Since the early 1900s, March 8 has been set aside as a day to recognize and celebrate the achievements of women across the globe. Here in Vancouver, the day is a reminder of how far gender equality has come, and how far it still needs to go.
“Since I was in my 20s, International Women’s Day has meant so much,” says Peggy Thompson, an assistant professor at the University of British Columbia and a board member of Women in Film and Television Vancouver. “It means equal pay for equal work. It means gender equality. It means change.”
Near the beginning of the 20th century great unrest and critical debates were occurring amongst women. Women’s oppression and inequality was becoming prominent and women became more vocal and involved in demanding change.
In 1910, Clara Zetkin, the leader of the “Women’s Office” for the Social Democratic Party in Germany, introduced the idea of an International Women’s day.
Despite success in empowering women, numerous issues still exist, ranging from the cultural and political to the economic. In today’s society, as media influence continues to grow and, with the advance of technology, the roles of women in the media are in the spotlight. From talk shows to entertainment shows and news reporting, the representation of women in these industries continues to be distorted.
Since the 1960s, the notion that “it matters who makes it” has been prominent in the minds of feminists across the globe, and especially here in Canada. Websites like the Media Awareness Network say television, film, broadcast, and popular magazines are full of images of women and girls who are predominately white, desperately thin, and covered in cosmetics. The femme fatal, the supermom, the sex kitten, and the nasty corporate climber are all stereotypes, which is a product of the lack of female presence behind the scenes.
Chantelle Krish, the advocacy and public relations manager of YWCA Metro Vancouver, explains that the main issue lies at the top.
“When we look at the number of women in senior leadership positions, we still see a discrepancy between women and men in these roles” says Krish. “Part of the reason for this discrepancy are barriers that hold women back from developing their careers. For example, a lack of role models, exclusion from informal networks and not having a sponsor in upper management can all contribute to this imbalance,” she explains.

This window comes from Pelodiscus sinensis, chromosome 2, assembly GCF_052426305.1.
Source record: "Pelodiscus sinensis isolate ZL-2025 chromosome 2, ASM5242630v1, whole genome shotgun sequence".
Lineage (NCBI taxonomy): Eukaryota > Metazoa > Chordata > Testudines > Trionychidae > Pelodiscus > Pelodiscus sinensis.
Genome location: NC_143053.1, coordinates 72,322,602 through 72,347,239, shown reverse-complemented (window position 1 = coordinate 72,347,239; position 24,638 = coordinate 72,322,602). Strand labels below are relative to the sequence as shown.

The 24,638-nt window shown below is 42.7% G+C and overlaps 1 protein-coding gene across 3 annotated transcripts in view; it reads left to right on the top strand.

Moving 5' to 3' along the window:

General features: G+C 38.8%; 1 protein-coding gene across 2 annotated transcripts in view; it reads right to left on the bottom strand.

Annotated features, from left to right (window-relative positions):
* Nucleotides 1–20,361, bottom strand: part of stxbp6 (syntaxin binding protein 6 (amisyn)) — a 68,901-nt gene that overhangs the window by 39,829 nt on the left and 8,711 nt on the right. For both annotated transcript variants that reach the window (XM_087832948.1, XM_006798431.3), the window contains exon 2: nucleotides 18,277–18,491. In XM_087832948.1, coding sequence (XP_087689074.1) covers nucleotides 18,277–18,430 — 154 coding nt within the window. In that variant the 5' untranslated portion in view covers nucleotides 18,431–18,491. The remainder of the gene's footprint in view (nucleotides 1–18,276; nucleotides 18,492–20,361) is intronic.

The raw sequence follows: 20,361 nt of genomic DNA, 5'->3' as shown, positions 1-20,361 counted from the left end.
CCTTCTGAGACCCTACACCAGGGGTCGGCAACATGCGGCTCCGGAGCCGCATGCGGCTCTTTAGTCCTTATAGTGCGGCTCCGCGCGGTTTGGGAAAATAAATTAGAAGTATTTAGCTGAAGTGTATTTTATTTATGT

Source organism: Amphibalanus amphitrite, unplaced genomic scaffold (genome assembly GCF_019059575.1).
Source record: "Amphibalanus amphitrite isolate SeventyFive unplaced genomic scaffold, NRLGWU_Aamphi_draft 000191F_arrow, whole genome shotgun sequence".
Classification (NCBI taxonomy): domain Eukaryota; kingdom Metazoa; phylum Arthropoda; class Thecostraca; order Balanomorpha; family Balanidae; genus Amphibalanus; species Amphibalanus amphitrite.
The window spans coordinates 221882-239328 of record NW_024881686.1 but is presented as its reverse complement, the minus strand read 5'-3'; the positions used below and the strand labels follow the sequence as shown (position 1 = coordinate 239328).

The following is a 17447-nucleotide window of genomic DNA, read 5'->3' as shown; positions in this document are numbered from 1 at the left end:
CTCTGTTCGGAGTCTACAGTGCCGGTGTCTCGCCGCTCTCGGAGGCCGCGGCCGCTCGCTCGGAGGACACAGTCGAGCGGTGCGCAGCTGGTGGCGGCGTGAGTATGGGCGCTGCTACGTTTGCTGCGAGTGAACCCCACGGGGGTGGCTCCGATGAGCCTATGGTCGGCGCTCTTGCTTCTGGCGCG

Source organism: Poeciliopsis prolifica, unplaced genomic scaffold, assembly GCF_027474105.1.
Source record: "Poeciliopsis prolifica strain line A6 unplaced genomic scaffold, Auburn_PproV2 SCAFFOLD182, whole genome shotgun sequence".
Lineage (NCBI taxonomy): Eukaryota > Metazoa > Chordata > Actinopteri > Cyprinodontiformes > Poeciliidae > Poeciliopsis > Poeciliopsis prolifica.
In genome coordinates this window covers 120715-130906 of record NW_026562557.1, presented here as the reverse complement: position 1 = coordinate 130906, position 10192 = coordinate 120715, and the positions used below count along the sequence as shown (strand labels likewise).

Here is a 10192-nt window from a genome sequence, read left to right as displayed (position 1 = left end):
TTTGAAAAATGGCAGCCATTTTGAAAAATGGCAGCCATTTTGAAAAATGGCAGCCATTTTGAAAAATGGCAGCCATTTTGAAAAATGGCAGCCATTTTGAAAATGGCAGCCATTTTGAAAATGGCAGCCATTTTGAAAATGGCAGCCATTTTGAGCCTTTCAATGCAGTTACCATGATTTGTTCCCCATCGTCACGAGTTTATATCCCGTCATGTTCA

In a recent study from the International Federation of Journalists, 28 per cent of Canadian newspaper journalists and 37 per cent of television journalists are women.
According to Telefilm Canada, women receive more training than men in the Canadian film industry, yet they work on lower budget films and have less access to public funds than their male counterparts. Women are more frequent moviegoers than men, yet comprise just 15 per cent of all directors, executive producers, writers, cinematographers, and editors.
Thompson says this is evident in key nominations in industry awards like the Genies and the Geminis where the percentage for women nominees is hovering between 17 and 26 per cent. She says studies are showing that approximately 45 to 49 per cent of all film students are women.
“In peer reviewed juries such as the Canada Council and BC Arts Council,” says Thompson, “women receive approximately 52 per cent of funding, the same as the general population ratio. Film and television in this country are lagging in terms of equality for women.”